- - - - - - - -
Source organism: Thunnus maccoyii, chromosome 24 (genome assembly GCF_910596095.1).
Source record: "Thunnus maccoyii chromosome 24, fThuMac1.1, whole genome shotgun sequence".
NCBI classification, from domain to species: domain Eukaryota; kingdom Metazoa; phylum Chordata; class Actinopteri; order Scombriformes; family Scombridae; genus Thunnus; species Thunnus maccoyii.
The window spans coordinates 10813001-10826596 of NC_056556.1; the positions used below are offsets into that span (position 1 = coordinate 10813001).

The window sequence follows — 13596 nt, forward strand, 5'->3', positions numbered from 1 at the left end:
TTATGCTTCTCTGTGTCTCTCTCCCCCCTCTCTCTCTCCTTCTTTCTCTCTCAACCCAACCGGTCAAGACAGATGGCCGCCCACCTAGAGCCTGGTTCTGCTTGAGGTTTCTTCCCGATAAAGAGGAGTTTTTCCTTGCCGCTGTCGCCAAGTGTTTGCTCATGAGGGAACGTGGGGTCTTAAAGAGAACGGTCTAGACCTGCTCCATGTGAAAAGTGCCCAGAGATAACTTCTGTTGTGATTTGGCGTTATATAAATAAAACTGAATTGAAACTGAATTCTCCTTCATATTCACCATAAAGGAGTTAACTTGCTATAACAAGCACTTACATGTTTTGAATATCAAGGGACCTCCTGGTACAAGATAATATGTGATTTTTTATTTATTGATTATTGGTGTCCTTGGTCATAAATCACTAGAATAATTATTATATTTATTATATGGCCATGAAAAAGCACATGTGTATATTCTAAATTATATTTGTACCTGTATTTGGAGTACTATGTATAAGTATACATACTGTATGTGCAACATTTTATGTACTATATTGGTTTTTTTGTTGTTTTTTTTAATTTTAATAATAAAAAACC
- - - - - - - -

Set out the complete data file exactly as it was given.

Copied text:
Source organism: Thunnus maccoyii, chromosome 24 (genome assembly GCF_910596095.1).
Source record: "Thunnus maccoyii chromosome 24, fThuMac1.1, whole genome shotgun sequence".
NCBI classification, from domain to species: domain Eukaryota; kingdom Metazoa; phylum Chordata; class Actinopteri; order Scombriformes; family Scombridae; genus Thunnus; species Thunnus maccoyii.
The window spans coordinates 10813001-10826596 of NC_056556.1; the positions used below are offsets into that span (position 1 = coordinate 10813001).

The window sequence follows — 13596 nt, forward strand, 5'->3', positions numbered from 1 at the left end:
TTATGCTTCTCTGTGTCTCTCTCCCCCCTCTCTCTCTCCTTCTTTCTCTCTCAACCCAACCGGTCAAGACAGATGGCCGCCCACCTAGAGCCTGGTTCTGCTTGAGGTTTCTTCCCGATAAAGAGGAGTTTTTCCTTGCCGCTGTCGCCAAGTGTTTGCTCATGAGGGAACGTGGGGTCTTAAAGAGAACGGTCTAGACCTGCTCCATGTGAAAAGTGCCCAGAGATAACTTCTGTTGTGATTTGGCGTTATATAAATAAAACTGAATTGAAACTGAATTCTCCTTCATATTCACCATAAAGGAGTTAACTTGCTATAACAAGCACTTACATGTTTTGAATATCAAGGGACCTCCTGGTACAAGATAATATGTGATTTTTTATTTATTGATTATTGGTGTCCTTGGTCATAAATCACTAGAATAATTATTATATTTATTATATGGCCATGAAAAAGCACATGTGTATATTCTAAATTATATTTGTACCTGTATTTGGAGTACTATGTATAAGTATACATACTGTATGTGCAACATTTTATGTACTATATTGGTTTTTTTGTTGTTTTTTTTAATTTTAATAATAAAAAACC